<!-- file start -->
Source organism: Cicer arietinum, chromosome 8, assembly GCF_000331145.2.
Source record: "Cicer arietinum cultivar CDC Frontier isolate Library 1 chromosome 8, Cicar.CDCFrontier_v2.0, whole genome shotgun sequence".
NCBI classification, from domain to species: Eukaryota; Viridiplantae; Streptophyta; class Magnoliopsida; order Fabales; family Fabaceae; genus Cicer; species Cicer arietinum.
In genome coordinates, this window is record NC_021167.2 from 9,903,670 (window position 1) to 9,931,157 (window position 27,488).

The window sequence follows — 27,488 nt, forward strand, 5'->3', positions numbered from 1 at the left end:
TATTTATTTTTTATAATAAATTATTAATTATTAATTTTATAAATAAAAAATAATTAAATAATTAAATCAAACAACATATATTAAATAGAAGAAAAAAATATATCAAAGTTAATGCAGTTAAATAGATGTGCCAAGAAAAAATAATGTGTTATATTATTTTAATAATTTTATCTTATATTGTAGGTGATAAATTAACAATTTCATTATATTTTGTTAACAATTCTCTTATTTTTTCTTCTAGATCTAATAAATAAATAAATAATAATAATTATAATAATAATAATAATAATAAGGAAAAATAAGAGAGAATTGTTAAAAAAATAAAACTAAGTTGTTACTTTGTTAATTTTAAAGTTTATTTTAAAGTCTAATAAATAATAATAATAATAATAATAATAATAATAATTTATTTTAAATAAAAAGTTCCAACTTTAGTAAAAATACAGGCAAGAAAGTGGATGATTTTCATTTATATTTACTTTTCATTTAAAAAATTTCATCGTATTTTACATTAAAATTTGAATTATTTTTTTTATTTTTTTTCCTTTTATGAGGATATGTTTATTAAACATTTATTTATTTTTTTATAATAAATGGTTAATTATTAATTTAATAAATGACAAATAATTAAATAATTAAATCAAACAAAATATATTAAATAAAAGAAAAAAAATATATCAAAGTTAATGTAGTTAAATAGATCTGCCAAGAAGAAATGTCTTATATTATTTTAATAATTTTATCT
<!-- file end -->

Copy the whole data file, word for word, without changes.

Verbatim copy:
Source organism: Cicer arietinum, chromosome 8, assembly GCF_000331145.2.
Source record: "Cicer arietinum cultivar CDC Frontier isolate Library 1 chromosome 8, Cicar.CDCFrontier_v2.0, whole genome shotgun sequence".
NCBI classification, from domain to species: Eukaryota; Viridiplantae; Streptophyta; class Magnoliopsida; order Fabales; family Fabaceae; genus Cicer; species Cicer arietinum.
In genome coordinates, this window is record NC_021167.2 from 9,903,670 (window position 1) to 9,931,157 (window position 27,488).

The window sequence follows — 27,488 nt, forward strand, 5'->3', positions numbered from 1 at the left end:
TATTTATTTTTTATAATAAATTATTAATTATTAATTTTATAAATAAAAAATAATTAAATAATTAAATCAAACAACATATATTAAATAGAAGAAAAAAATATATCAAAGTTAATGCAGTTAAATAGATGTGCCAAGAAAAAATAATGTGTTATATTATTTTAATAATTTTATCTTATATTGTAGGTGATAAATTAACAATTTCATTATATTTTGTTAACAATTCTCTTATTTTTTCTTCTAGATCTAATAAATAAATAAATAATAATAATTATAATAATAATAATAATAATAAGGAAAAATAAGAGAGAATTGTTAAAAAAATAAAACTAAGTTGTTACTTTGTTAATTTTAAAGTTTATTTTAAAGTCTAATAAATAATAATAATAATAATAATAATAATAATAATTTATTTTAAATAAAAAGTTCCAACTTTAGTAAAAATACAGGCAAGAAAGTGGATGATTTTCATTTATATTTACTTTTCATTTAAAAAATTTCATCGTATTTTACATTAAAATTTGAATTATTTTTTTTATTTTTTTTCCTTTTATGAGGATATGTTTATTAAACATTTATTTATTTTTTTATAATAAATGGTTAATTATTAATTTAATAAATGACAAATAATTAAATAATTAAATCAAACAAAATATATTAAATAAAAGAAAAAAAATATATCAAAGTTAATGTAGTTAAATAGATCTGCCAAGAAGAAATGTCTTATATTATTTTAATAATTTTATCT